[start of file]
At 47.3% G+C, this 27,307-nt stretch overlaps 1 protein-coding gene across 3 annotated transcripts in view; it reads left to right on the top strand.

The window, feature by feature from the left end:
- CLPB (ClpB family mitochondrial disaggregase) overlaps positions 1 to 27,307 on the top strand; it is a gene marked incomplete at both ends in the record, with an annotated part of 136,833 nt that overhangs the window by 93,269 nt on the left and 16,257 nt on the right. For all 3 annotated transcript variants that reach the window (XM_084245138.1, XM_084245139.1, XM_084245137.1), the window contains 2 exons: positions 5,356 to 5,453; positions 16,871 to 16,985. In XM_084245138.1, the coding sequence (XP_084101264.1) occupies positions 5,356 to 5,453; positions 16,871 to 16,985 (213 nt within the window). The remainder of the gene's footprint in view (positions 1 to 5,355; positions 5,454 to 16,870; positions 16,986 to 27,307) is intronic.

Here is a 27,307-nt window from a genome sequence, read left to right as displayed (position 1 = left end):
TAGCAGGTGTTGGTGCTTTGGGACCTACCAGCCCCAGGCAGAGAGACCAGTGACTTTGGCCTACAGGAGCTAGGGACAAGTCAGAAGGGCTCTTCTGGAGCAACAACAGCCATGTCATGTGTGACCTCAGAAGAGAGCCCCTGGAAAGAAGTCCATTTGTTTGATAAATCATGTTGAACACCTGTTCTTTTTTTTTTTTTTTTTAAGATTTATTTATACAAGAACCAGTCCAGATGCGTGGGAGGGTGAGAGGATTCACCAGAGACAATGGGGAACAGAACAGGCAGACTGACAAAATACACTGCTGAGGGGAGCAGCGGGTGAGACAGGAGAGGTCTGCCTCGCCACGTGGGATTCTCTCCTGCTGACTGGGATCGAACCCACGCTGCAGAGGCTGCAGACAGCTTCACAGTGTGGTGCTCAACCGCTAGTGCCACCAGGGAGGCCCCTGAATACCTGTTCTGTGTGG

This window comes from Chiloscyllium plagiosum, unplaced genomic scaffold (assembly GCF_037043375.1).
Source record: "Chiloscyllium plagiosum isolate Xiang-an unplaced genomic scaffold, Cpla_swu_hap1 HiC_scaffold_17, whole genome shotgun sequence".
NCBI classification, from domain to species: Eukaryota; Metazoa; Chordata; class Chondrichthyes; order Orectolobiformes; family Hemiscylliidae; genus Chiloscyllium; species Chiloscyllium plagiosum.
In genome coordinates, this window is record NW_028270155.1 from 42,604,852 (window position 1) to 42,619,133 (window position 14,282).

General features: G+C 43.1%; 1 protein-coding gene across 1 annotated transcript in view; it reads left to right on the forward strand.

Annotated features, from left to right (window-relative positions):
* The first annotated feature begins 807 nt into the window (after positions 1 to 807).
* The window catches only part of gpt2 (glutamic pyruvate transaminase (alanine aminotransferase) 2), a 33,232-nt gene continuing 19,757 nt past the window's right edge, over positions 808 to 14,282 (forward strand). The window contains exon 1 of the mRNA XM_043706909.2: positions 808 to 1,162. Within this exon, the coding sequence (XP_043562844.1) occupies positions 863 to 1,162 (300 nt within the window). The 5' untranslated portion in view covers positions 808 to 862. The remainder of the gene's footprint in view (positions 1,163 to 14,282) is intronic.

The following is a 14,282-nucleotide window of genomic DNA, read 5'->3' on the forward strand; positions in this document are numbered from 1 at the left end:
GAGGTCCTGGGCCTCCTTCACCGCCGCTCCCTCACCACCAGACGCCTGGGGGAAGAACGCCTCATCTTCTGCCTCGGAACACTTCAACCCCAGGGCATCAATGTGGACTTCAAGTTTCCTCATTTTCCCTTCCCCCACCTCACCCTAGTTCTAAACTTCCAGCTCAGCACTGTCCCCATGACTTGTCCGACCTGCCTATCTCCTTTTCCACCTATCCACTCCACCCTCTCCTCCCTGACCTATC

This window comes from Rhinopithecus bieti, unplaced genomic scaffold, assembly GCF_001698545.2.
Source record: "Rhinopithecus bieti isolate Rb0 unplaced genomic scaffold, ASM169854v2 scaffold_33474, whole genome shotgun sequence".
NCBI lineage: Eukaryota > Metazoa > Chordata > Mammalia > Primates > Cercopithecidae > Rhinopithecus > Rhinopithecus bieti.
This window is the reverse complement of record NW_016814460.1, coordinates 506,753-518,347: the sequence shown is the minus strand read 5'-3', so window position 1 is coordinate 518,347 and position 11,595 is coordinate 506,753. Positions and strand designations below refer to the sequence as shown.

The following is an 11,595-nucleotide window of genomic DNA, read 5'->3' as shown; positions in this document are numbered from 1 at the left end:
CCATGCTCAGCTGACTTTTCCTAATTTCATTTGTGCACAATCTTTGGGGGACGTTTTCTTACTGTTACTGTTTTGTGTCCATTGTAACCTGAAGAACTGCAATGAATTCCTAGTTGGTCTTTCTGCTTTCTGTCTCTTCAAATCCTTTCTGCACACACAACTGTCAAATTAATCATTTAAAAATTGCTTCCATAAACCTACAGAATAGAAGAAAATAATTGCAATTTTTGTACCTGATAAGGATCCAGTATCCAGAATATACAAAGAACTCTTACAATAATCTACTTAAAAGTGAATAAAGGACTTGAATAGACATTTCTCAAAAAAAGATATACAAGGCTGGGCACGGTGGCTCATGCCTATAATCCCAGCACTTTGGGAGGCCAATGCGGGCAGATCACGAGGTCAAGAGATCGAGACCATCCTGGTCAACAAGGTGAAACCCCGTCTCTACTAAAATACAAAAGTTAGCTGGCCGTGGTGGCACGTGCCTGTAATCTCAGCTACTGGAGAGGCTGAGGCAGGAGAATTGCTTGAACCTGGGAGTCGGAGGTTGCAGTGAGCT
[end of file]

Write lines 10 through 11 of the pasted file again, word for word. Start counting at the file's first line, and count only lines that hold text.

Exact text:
General features: G+C 43.1%; 1 protein-coding gene across 1 annotated transcript in view; it reads left to right on the forward strand.

Annotated features, from left to right (window-relative positions):